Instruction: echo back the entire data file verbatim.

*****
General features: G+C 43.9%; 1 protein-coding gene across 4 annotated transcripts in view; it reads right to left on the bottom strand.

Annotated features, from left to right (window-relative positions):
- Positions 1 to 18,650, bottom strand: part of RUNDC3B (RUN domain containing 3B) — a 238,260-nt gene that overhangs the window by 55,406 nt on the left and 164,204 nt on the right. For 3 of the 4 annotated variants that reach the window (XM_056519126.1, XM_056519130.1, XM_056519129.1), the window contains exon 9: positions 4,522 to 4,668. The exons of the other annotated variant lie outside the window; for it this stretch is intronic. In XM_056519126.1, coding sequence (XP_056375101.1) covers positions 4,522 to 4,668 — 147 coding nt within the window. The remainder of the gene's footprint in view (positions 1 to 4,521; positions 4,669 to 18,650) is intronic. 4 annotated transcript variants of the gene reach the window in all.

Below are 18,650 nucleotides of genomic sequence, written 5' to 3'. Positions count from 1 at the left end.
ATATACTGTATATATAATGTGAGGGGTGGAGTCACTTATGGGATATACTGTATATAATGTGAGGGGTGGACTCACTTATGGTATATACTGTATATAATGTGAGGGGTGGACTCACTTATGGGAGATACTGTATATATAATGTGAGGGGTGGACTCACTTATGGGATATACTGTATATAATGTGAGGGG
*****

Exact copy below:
General features: G+C 43.9%; 1 protein-coding gene across 4 annotated transcripts in view; it reads right to left on the bottom strand.

Annotated features, from left to right (window-relative positions):
- Positions 1 to 18,650, bottom strand: part of RUNDC3B (RUN domain containing 3B) — a 238,260-nt gene that overhangs the window by 55,406 nt on the left and 164,204 nt on the right. For 3 of the 4 annotated variants that reach the window (XM_056519126.1, XM_056519130.1, XM_056519129.1), the window contains exon 9: positions 4,522 to 4,668. The exons of the other annotated variant lie outside the window; for it this stretch is intronic. In XM_056519126.1, coding sequence (XP_056375101.1) covers positions 4,522 to 4,668 — 147 coding nt within the window. The remainder of the gene's footprint in view (positions 1 to 4,521; positions 4,669 to 18,650) is intronic. 4 annotated transcript variants of the gene reach the window in all.

Below are 18,650 nucleotides of genomic sequence, written 5' to 3'. Positions count from 1 at the left end.
ATATACTGTATATATAATGTGAGGGGTGGAGTCACTTATGGGATATACTGTATATAATGTGAGGGGTGGACTCACTTATGGTATATACTGTATATAATGTGAGGGGTGGACTCACTTATGGGAGATACTGTATATATAATGTGAGGGGTGGACTCACTTATGGGATATACTGTATATAATGTGAGGGG